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Revolutionizing Color Rendition Assessment: Introducing TM-30-15

In the lighting world, there is a well-known metric called CRI, which stands for Color Rendering Index. It quantitatively measures how accurately a light source can depict the colors of objects compared to an ideal or natural light source. A higher CRI value indicates a more faithful representation of colors.

However, the predictive ability of CIE Ra (similar to CRI) in determining color appearance has been criticized in favor of measures based on color appearance models like CIECAM02 and the CIE metamerism index for daylight simulators. CRI is unsuitable for visually assessing light sources, particularly those below 5000 kelvin (K). New standards, such as IES TM-30, have emerged to address these concerns and are replacing CRI among professional lighting designers. However, CRI remains common in household lighting products.

TM30-15 consists of three main components:

  1. Rf: Similar to CIE Ra (CRI), it characterizes the average color shift of the 99 color evaluation samples (CES) to determine the similarity between the test source and reference illuminant. Rf values range from 0 to 100.
  2. Rg: This component compares the area enclosed by the average chromaticity coordinates in 16 hue bins, indicating the average saturation level of the test source relative to the reference illuminant. A score of 100 represents neutrality, values above 100 indicate increased saturation and values below 100 indicate decreased saturation. The range of values expands as fidelity decreases.
  3. A graphical representation of Rg visually displays which colors are affected by the light source, appearing washed out or more vivid. This graphical representation includes the Color Vector Graphic and the Color Saturation Graphic. The Color Vector Graphic illustrates hue and saturation changes in each hue bin compared to the reference, providing an understanding of how different hues are rendered. The Color Saturation Graphic offers a simplified visual representation of saturation changes based on average performance in each hue bin.

Let’s compare CRI and TM30-15:

CIE 13.3-1995 (CRI)IES TM-30-15
Year of Issuance1965, 1974 (Revision), 19952015
Color SpaceCIE 1964 UVW*CAM02-UCS (CIECAM02)
Number of Color SamplesEight general (for Ra) plus six special (for Ris)
Color Volume CoverageLimitedFull and equal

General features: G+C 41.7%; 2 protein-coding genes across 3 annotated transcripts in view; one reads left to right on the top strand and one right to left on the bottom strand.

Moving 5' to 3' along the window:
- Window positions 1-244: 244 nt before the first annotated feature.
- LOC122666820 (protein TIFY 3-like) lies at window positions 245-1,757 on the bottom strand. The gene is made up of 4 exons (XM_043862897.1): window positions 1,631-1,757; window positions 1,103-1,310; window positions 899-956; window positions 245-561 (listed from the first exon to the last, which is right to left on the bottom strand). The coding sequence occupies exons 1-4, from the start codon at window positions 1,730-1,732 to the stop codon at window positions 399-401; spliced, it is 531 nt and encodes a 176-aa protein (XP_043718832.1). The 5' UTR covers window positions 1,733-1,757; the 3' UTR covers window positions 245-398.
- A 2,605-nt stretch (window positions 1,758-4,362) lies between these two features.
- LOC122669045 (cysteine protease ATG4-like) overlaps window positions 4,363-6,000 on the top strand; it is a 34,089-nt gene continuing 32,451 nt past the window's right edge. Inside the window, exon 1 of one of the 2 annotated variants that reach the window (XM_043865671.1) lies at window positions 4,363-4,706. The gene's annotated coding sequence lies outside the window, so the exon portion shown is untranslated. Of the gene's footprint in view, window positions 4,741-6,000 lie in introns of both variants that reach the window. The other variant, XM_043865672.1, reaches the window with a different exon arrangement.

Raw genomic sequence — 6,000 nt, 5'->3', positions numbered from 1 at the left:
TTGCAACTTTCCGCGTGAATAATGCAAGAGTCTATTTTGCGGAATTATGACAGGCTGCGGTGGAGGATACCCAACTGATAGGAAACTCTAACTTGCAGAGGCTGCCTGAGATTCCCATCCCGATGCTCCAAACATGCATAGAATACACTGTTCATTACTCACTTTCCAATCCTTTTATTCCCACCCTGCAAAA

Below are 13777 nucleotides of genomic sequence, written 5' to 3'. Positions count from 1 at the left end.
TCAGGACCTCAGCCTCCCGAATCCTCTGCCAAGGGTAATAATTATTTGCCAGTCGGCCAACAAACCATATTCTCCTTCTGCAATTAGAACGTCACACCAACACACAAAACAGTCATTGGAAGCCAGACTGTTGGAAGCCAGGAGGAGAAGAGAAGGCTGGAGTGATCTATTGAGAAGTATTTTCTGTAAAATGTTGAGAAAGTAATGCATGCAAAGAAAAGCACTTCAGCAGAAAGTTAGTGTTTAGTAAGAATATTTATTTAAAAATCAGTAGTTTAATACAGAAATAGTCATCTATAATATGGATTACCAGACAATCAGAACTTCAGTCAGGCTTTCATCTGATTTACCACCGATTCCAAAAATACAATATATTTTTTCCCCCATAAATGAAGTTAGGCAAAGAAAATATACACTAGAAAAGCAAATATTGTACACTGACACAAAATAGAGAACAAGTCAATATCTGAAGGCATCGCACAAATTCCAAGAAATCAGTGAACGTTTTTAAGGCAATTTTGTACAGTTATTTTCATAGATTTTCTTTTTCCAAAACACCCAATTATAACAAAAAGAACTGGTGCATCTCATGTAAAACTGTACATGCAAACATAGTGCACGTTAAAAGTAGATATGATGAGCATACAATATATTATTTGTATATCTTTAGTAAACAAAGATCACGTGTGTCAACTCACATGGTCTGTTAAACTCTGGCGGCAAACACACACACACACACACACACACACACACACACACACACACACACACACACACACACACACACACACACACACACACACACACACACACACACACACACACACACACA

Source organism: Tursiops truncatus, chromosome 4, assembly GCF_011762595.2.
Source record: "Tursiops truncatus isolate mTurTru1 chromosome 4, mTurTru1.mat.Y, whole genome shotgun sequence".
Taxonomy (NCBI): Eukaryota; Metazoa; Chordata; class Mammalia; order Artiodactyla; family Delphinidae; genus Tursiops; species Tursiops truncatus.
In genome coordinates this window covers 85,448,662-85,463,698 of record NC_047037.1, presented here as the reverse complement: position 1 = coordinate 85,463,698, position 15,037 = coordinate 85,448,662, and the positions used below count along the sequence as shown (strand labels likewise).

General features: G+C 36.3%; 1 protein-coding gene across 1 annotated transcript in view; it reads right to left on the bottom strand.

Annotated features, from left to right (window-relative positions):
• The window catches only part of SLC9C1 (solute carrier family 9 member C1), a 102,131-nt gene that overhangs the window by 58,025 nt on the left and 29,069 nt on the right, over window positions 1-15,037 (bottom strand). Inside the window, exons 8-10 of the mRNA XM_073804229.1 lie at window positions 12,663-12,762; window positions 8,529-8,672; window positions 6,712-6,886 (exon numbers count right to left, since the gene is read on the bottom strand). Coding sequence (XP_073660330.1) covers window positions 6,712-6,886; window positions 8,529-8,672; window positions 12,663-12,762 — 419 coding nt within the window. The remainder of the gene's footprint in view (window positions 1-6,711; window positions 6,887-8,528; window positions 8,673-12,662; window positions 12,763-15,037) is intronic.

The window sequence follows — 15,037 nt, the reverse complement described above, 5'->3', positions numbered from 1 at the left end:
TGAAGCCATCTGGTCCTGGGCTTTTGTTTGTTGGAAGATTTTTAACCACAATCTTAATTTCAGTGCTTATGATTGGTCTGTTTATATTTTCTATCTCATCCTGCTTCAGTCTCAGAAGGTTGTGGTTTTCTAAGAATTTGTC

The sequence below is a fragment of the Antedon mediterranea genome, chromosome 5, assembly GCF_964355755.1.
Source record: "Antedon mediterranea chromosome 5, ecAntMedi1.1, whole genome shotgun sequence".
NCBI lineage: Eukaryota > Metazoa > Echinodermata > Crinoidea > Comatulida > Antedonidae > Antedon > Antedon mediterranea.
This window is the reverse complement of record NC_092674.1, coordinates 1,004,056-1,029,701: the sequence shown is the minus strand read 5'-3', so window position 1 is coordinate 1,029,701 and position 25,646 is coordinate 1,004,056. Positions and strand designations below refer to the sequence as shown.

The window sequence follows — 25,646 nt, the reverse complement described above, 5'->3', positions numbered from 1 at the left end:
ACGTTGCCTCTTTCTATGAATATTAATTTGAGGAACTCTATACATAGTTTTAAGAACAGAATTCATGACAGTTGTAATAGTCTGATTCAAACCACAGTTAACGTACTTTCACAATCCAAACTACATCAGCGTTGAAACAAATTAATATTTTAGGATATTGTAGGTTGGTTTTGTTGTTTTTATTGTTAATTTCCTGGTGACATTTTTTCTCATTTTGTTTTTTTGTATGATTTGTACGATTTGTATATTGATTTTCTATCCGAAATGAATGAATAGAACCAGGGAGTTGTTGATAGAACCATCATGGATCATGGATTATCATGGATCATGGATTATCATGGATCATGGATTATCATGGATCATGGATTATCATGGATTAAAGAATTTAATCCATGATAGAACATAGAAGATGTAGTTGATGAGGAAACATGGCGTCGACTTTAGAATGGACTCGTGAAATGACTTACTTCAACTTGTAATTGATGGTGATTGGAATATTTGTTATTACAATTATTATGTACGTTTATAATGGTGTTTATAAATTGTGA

Saturated SamplesNoYes
Sample TypesMunsell samples only (limited pigments)Variety of real objects
Sample Spectral UniformityNo
Reference IlluminantsBlackbody radiation, CIE D seriesBlackbody radiation, CIE D series
Reference Transition
Sharp at 5000 K
Blended between 4500 K and 5500 K
Output MeasuresGeneral index, Ra (fidelity)
Six particular indices, Ri (fidelity)
Fidelity Index, Rf
Gamut Index, Rg
Color Vector/Saturation Graphics
16 hue-based fidelity indices
16 hue-based chroma indices
One skin-specific fidelity index
99 individual fidelity values
Score Ranges
Max 100 with no lower limit, variable scaling
0 to 100, consistent scaling

Why is TM30-15 important?

  • CRI is currently widely used and is not going away soon. AFTER CONSIDERING THE INPUT RECEIVED, the IES are still awaiting feedback and will likely transition to TM30-15.
  • TM30-15 is expected to be employed selectively, especially in applications where color rendering is a significant concern, such as specifier choices and retail shops.
  • About TM30-15, it is possible to manipulate CRI scores by focusing on only the nine colors it evaluates. This allows manufacturers to inflate their scores without improving the overall quality of the light source.

For specifiers:

  • TM-30-15 is an approved method, and using it while providing feedback can contribute to its further development and refinement.
  • Selecting a “better” light source may pose more challenges but can also yield more rewarding results.

The following visuals demonstrate the changes that occur when altering various metrics such as Rf, Rg, and CRI, including comparisons of color vector graphs.

Additional Resources

MyLikeLed is a professional LED light strip manufacturer; we produce high-quality LED light strips and LED Neon Flex. You and check the below resources to understand TM-30-15 better.

Evaluating Color Rendition Using IES TM-30-15

Understanding and Applying TM-30-15

MyLikeLed specializes in the production of top-notch LED strips and LED neon flex. Every single one of our products undergoes rigorous testing in state-of-the-art laboratories to guarantee unparalleled quality. Additionally, we provide tailored solutions for our LED strips and neon flex, allowing you to personalize your lighting experience. Don’t hesitate to contact MyLikeLed immediately for premium LED strip and LED neon flex solutions.


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